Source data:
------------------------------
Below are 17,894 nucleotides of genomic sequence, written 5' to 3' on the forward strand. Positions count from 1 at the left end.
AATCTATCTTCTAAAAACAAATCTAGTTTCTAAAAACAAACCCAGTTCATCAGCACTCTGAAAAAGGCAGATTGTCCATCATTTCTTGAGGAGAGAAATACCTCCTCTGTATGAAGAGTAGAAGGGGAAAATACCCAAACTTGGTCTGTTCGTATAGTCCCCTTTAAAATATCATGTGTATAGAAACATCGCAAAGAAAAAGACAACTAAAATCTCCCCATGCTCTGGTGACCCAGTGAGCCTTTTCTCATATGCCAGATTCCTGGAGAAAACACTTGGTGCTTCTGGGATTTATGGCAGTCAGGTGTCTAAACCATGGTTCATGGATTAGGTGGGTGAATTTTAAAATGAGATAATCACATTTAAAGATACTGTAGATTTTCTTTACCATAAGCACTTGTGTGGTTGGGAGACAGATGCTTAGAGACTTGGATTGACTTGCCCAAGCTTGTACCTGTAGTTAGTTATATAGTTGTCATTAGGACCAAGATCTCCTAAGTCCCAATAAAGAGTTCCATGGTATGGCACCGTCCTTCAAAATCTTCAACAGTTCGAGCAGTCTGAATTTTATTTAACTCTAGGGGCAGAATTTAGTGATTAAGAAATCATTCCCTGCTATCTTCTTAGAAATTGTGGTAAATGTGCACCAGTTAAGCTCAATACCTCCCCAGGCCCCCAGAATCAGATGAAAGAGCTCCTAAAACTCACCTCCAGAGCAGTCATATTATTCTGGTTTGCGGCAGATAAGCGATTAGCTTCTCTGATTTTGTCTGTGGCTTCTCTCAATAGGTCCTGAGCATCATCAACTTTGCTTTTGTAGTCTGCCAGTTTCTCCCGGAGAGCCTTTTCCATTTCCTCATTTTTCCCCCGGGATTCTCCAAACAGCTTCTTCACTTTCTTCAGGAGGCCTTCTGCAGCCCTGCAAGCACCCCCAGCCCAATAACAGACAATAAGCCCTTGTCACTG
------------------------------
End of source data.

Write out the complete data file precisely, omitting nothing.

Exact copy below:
Below are 17,894 nucleotides of genomic sequence, written 5' to 3' on the forward strand. Positions count from 1 at the left end.
AATCTATCTTCTAAAAACAAATCTAGTTTCTAAAAACAAACCCAGTTCATCAGCACTCTGAAAAAGGCAGATTGTCCATCATTTCTTGAGGAGAGAAATACCTCCTCTGTATGAAGAGTAGAAGGGGAAAATACCCAAACTTGGTCTGTTCGTATAGTCCCCTTTAAAATATCATGTGTATAGAAACATCGCAAAGAAAAAGACAACTAAAATCTCCCCATGCTCTGGTGACCCAGTGAGCCTTTTCTCATATGCCAGATTCCTGGAGAAAACACTTGGTGCTTCTGGGATTTATGGCAGTCAGGTGTCTAAACCATGGTTCATGGATTAGGTGGGTGAATTTTAAAATGAGATAATCACATTTAAAGATACTGTAGATTTTCTTTACCATAAGCACTTGTGTGGTTGGGAGACAGATGCTTAGAGACTTGGATTGACTTGCCCAAGCTTGTACCTGTAGTTAGTTATATAGTTGTCATTAGGACCAAGATCTCCTAAGTCCCAATAAAGAGTTCCATGGTATGGCACCGTCCTTCAAAATCTTCAACAGTTCGAGCAGTCTGAATTTTATTTAACTCTAGGGGCAGAATTTAGTGATTAAGAAATCATTCCCTGCTATCTTCTTAGAAATTGTGGTAAATGTGCACCAGTTAAGCTCAATACCTCCCCAGGCCCCCAGAATCAGATGAAAGAGCTCCTAAAACTCACCTCCAGAGCAGTCATATTATTCTGGTTTGCGGCAGATAAGCGATTAGCTTCTCTGATTTTGTCTGTGGCTTCTCTCAATAGGTCCTGAGCATCATCAACTTTGCTTTTGTAGTCTGCCAGTTTCTCCCGGAGAGCCTTTTCCATTTCCTCATTTTTCCCCCGGGATTCTCCAAACAGCTTCTTCACTTTCTTCAGGAGGCCTTCTGCAGCCCTGCAAGCACCCCCAGCCCAATAACAGACAATAAGCCCTTGTCACTG